Harbour porpoise

Latin Phocoena phocoena
Manx Perkyn chadjin

IUCN Red List status (May 2020): Vulnerable 

Physical description

The Harbour porpoise is a small, stocky cetacean with an adult length of 1.5 metres (5ft). A small, triangle shaped dorsal fin is located on the centre of the back and the head is rounded with almost no visible beak. Colouration is dark grey with a white underbelly.

Behaviour Harbour porpoise (Phocoena phocoena) - dive sequenceHarbour porpoise are recognisable by their slow and gentle surfacing behaviour, similar to a wheel or tyre ‘rolling’ through the water, just breaking the surface. Often the only visible body part is the top of the back and the tiny triangular dorsal fin. Unlike dolphins, porpoises rarely display acrobatic behaviour such as breaching and bow riding. They are fairly timid and dislike boat activity, often diving away from on-coming vessels. They rarely create any white water as the swim, and can be difficult to spot unless the sea is very calm.

Group Size in Manx waters

Typically 1-4 individuals, often observed in pairs. Occasionally, larger aggregations are seen, sometimes numbering more than 10 individuals if a good food source is available. Mother and calf pairs are often seen together, swimming flank to flank.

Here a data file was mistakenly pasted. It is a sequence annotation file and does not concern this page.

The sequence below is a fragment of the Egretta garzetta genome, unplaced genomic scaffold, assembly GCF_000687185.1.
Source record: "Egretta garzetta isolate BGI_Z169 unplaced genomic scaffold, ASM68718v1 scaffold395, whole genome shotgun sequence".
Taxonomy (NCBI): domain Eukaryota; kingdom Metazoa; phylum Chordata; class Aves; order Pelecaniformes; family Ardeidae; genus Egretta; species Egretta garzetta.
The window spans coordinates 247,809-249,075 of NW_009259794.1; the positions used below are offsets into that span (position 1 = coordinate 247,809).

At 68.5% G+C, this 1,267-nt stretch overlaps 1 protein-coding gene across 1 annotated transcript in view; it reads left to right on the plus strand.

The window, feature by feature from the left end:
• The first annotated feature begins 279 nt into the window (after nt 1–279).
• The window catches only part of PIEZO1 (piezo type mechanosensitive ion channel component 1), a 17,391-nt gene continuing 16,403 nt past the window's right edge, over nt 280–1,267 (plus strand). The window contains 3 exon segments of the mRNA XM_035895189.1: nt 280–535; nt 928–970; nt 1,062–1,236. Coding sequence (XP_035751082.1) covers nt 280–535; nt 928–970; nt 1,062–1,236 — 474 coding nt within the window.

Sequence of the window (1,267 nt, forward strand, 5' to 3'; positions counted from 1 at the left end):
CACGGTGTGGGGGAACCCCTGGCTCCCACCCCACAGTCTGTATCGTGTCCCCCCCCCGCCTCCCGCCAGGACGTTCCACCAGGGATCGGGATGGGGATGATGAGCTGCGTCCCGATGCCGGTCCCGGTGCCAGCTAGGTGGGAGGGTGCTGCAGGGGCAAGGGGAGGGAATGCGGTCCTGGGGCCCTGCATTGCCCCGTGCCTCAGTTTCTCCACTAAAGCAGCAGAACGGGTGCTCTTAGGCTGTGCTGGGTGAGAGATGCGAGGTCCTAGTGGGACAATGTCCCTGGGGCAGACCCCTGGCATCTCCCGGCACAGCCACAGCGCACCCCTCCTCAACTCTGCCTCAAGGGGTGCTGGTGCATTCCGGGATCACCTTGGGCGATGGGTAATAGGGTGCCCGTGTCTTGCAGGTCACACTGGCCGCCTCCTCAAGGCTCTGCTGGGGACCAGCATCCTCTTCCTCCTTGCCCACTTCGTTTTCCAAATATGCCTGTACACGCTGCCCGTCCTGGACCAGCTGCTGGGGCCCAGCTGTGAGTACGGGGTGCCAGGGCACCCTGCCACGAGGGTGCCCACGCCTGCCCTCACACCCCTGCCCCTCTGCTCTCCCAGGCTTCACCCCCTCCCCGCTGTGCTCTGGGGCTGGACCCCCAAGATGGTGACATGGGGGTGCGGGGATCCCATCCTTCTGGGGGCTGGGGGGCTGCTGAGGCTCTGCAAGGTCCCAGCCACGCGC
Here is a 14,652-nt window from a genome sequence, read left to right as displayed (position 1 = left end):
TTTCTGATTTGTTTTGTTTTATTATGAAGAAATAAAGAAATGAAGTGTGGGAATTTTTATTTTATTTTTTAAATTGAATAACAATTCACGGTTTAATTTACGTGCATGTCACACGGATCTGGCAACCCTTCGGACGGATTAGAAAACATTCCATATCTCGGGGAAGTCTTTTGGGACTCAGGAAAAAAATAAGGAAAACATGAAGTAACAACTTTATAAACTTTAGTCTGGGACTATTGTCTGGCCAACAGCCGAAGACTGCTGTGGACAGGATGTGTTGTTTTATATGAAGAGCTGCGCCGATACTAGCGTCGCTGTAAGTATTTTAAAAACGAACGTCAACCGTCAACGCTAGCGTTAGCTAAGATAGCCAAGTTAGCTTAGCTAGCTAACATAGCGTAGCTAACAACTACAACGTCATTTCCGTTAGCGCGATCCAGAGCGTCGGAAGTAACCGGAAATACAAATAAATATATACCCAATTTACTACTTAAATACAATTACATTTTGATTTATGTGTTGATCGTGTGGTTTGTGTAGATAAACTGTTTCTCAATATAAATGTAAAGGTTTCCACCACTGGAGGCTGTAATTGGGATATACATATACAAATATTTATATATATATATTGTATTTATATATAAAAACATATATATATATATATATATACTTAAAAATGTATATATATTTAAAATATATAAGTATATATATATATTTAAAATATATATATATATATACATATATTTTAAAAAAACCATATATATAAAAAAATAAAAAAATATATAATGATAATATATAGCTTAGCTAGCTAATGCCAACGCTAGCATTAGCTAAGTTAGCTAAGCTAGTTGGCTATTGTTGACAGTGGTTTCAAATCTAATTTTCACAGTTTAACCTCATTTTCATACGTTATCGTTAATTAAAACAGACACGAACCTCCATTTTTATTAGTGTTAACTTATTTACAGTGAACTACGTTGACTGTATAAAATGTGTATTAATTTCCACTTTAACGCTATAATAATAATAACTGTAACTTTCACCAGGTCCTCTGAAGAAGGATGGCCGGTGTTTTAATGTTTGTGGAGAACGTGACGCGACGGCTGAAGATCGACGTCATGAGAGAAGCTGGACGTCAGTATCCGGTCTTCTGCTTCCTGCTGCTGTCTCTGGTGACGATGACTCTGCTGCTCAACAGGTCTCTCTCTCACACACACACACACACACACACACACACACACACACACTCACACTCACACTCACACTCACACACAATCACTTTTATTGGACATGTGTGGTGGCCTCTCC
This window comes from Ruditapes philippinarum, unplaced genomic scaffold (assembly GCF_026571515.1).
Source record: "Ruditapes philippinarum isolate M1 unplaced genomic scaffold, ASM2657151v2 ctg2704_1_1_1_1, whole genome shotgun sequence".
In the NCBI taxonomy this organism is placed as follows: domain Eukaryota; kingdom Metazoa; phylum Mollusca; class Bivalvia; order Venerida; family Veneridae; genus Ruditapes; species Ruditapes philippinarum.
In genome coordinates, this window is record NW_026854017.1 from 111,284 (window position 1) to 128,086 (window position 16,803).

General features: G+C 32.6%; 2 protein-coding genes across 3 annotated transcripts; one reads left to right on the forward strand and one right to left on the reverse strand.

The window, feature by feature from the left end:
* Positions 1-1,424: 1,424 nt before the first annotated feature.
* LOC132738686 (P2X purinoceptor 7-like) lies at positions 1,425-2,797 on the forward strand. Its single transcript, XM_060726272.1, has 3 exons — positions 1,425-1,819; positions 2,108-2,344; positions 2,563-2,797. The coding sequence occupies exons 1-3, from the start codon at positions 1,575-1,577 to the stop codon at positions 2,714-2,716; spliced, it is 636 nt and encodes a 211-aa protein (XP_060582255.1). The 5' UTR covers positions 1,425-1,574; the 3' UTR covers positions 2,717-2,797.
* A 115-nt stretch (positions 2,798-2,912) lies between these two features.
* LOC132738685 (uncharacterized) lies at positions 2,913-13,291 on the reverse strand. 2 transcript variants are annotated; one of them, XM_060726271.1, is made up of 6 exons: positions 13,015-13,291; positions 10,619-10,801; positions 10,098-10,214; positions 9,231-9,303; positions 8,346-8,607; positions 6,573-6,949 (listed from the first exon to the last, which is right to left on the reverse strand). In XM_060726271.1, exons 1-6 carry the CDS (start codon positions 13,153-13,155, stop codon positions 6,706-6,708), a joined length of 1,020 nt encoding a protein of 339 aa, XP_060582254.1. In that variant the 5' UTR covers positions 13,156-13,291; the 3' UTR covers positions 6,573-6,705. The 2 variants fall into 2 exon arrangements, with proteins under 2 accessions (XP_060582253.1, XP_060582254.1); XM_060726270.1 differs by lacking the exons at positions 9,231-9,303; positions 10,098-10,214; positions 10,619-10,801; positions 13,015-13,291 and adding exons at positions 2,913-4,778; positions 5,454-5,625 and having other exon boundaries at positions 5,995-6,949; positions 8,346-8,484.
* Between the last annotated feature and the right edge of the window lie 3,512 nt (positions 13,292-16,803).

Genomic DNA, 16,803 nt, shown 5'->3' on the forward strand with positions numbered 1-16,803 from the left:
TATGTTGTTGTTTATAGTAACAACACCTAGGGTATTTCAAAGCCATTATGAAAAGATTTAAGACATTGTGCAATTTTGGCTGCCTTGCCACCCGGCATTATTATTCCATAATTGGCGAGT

Abundance and distribution

Harbour porpoise inhabit coastal waters of the Northern Hemisphere.

Manx waters

Seen all year round

The most common species of cetacean in Manx waters, the Harbour porpoise can be observed here at any time of year and from anywhere around our coastline. They can be seen offshore and inshore, with boat surveys suggesting there could be 1000 porpoises in Manx waters at any one time. There are 2 hot spots; the first is an area known as The Ledges at Port St Mary, where they are often observed very close inshore feeding among the shallow ledges of rock. The second is an area off the back of the Calf of Man called the Stack and the tidal streams between here and Chicken Rock. At this location, they have been seen behaving more like common dolphins,  swimming at fast speeds as feeding is so plentiful and they put higher levels of energy into catching their prey.


Harbour porpoise are excellent predators with a wide and varied diet. Food can include many species of fish, squid, shellfish and octopus. Herring, mackerel and sand-eels make up a large part of their diet in Manx waters.